The Bookworm: Books to love, for every age
“The Amorous Heart: An Unconventional History of Love”
By Marilyn Yalom
c. 2018, Basic Books
$27, $35 Canada; 279 pages
Be mine. That’s the plea this month, accompanied by Valentine animals, chubby cherubs, cute cartoons, and pink emojis. “Be mine” is plain enough, but there - how did that bi-globed, pointy-bottomed symbol come to represent love? In “The Amorous Heart” by Marilyn Yalom, you’ll see how a human organ became a “whimsical” icon.
Two thousand years ago, love was a painful thing.
Greek and Roman citizens “agonized” over it, says Yalom, and blamed the pain largely on the gods; they spoke of love and wrote of it, but they didn’t have a symbol for it. Meanwhile, the poet Catullus mentioned a certain seed that might prevent conception, and it just happened to be shaped like our modern-day heart.
“It is unlikely” that his words had much to do with the symbol we put on Valentine’s Day cards. Still, that bi-globed, pointy-bottomed shape showed up often throughout antiquity, on pottery and manuscripts, while the heart itself continued to be the supposed seat of romance, both courtly and surprisingly violent.
It wasn’t until the “high Middle Ages” that the heart was finally tied, once and for all, to love, especially for the French and Germans, and for religions that venerated the hearts of Jesus and Mary. It was then that the heart became “especially popular as a love motif in jewelry” and in other items, such as songbooks, games, manuscripts, and everyday items used by lovers and friends. Renaissance artists and writers added Cupid to the palette and while he was a popular figure, the heart “never completely disappeared.”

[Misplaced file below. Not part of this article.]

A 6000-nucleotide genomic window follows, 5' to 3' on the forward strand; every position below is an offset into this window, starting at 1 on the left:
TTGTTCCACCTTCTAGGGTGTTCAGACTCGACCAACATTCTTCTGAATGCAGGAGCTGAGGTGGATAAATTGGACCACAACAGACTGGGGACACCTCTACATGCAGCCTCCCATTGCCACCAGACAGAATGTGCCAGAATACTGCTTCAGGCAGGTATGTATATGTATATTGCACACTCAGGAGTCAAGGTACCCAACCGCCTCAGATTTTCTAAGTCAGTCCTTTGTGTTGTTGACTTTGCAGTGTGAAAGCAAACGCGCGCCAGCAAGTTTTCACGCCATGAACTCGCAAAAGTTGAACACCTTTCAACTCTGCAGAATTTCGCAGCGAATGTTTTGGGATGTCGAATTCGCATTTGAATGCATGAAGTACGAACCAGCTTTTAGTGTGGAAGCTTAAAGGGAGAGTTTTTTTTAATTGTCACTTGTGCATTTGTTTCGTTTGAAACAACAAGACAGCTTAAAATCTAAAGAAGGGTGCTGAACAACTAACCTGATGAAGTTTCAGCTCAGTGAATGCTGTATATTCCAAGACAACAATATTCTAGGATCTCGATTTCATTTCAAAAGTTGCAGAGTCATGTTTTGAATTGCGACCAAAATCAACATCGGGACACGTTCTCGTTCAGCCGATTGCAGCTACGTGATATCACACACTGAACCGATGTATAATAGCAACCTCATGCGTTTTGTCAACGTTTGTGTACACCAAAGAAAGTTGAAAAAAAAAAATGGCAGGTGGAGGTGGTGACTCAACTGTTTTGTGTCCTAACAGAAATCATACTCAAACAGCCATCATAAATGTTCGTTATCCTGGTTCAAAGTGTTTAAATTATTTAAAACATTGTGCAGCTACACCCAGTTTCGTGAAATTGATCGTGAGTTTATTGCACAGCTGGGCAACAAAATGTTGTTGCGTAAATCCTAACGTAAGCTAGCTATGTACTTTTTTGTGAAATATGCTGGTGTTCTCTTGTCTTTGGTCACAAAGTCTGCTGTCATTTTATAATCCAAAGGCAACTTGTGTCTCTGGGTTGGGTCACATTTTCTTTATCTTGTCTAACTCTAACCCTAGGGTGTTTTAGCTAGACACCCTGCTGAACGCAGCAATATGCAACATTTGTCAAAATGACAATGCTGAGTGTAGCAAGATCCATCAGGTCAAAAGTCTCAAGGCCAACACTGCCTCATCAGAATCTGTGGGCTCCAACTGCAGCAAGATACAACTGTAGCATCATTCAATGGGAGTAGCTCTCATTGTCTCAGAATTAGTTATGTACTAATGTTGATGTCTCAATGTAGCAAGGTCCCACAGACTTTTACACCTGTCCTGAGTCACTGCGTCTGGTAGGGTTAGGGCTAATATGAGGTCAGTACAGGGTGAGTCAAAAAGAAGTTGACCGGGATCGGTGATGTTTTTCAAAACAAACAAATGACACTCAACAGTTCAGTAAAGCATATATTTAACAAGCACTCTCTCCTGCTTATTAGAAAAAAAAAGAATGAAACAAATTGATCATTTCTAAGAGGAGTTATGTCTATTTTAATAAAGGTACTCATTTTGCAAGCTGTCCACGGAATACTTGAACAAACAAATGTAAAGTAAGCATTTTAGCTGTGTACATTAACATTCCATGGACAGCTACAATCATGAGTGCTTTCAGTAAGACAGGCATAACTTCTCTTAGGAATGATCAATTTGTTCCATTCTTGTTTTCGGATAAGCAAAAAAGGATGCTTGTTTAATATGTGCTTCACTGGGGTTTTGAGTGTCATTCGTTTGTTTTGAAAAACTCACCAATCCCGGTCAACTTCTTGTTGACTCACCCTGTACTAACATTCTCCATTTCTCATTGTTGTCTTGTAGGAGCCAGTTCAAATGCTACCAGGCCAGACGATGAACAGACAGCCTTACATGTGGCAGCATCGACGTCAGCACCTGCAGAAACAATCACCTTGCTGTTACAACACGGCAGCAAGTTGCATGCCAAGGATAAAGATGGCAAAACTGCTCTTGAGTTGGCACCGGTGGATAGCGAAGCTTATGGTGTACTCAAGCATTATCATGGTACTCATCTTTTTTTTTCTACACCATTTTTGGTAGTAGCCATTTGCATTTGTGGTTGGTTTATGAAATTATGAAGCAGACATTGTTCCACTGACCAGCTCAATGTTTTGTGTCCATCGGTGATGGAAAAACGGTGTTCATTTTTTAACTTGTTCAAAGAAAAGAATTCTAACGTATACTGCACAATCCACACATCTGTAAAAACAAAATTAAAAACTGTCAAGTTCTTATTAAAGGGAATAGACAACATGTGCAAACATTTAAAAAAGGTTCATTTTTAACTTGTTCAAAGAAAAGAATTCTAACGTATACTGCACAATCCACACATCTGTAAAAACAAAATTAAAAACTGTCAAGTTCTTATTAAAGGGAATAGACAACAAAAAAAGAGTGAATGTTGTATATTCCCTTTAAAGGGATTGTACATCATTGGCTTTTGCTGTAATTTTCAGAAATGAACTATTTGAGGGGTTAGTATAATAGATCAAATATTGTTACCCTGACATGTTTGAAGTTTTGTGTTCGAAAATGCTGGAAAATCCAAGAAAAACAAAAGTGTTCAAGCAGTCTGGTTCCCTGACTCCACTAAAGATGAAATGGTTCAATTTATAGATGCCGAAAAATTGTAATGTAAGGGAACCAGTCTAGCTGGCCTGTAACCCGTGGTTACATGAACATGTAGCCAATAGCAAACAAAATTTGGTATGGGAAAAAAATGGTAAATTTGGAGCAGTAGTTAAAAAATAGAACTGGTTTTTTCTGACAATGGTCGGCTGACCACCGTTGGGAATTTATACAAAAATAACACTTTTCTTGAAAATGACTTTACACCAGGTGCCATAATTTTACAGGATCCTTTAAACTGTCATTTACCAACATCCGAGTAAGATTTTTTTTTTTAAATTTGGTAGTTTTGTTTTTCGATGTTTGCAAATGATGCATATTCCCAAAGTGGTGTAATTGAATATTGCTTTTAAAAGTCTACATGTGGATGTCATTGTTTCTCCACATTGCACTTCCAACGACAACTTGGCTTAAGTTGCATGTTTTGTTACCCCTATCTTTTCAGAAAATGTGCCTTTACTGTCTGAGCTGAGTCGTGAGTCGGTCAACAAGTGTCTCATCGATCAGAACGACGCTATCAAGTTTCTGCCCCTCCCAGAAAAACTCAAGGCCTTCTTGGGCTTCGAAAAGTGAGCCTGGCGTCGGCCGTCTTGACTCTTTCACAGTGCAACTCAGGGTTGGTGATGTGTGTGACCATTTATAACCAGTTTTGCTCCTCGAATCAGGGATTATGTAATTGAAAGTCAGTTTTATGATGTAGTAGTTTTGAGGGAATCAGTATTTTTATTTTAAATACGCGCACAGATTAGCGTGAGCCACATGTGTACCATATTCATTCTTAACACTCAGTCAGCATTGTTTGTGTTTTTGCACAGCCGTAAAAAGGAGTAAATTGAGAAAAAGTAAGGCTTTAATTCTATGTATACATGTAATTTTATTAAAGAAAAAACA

By the mid-1600s, the jig was up. Physicians knew that the heart was just a plain old organ that circulated blood and had nothing to do with love. Facts were facts and 18th-century artists started “ignoring the heart” in favor of the newly-discovered brain, but that didn’t deter those with romance at … heart. The symbol was carried to the New World, where it became folk art, religious insignia, more jewelry, more fodder for poetry and bad songs, and yes, for Valentines.
“The Amorous Heart” is a bit of a quirky book.
It’s for romantics, but not completely because it’s quite steeped in history. It’s for historians, but not completely because it includes a lot about literature. Lovers of the written word may tire of its romance and history. Heavy sigh.
With all that, it may seem as though this book is a hate rather than a heart, but that’s not at all true. What author Marilyn Yalom brings to this narrative is sprightliness and a good sense of curiosity, as well as a way of suddenly surprising readers. Here, you’ll read about the heart’s travel through history, but you’ll also learn that Shakespeare used the word “heart” almost as often as he used the word “love.”
How can you not love that?
Still, I think historians and those who are exceptionally curious about esoteric things will get the most out of “The Amorous Heart.” And if that’s you then, of course, this book should be yours.